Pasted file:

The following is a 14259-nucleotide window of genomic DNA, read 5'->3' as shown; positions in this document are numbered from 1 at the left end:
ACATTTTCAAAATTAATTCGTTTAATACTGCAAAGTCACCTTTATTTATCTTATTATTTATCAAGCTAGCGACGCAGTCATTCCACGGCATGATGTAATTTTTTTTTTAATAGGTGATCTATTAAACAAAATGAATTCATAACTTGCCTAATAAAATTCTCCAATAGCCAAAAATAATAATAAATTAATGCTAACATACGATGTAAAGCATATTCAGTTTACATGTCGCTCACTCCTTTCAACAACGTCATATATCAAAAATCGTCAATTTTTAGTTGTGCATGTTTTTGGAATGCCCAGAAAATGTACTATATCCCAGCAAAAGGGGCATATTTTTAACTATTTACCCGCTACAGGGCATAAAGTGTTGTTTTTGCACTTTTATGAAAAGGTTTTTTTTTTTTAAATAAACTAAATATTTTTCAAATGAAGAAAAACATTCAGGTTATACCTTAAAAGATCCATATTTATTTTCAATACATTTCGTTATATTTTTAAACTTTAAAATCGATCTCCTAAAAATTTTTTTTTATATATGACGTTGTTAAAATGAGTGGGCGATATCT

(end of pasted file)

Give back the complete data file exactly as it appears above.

The following is a 14259-nucleotide window of genomic DNA, read 5'->3' as shown; positions in this document are numbered from 1 at the left end:
ACATTTTCAAAATTAATTCGTTTAATACTGCAAAGTCACCTTTATTTATCTTATTATTTATCAAGCTAGCGACGCAGTCATTCCACGGCATGATGTAATTTTTTTTTTAATAGGTGATCTATTAAACAAAATGAATTCATAACTTGCCTAATAAAATTCTCCAATAGCCAAAAATAATAATAAATTAATGCTAACATACGATGTAAAGCATATTCAGTTTACATGTCGCTCACTCCTTTCAACAACGTCATATATCAAAAATCGTCAATTTTTAGTTGTGCATGTTTTTGGAATGCCCAGAAAATGTACTATATCCCAGCAAAAGGGGCATATTTTTAACTATTTACCCGCTACAGGGCATAAAGTGTTGTTTTTGCACTTTTATGAAAAGGTTTTTTTTTTTTAAATAAACTAAATATTTTTCAAATGAAGAAAAACATTCAGGTTATACCTTAAAAGATCCATATTTATTTTCAATACATTTCGTTATATTTTTAAACTTTAAAATCGATCTCCTAAAAATTTTTTTTTATATATGACGTTGTTAAAATGAGTGGGCGATATCT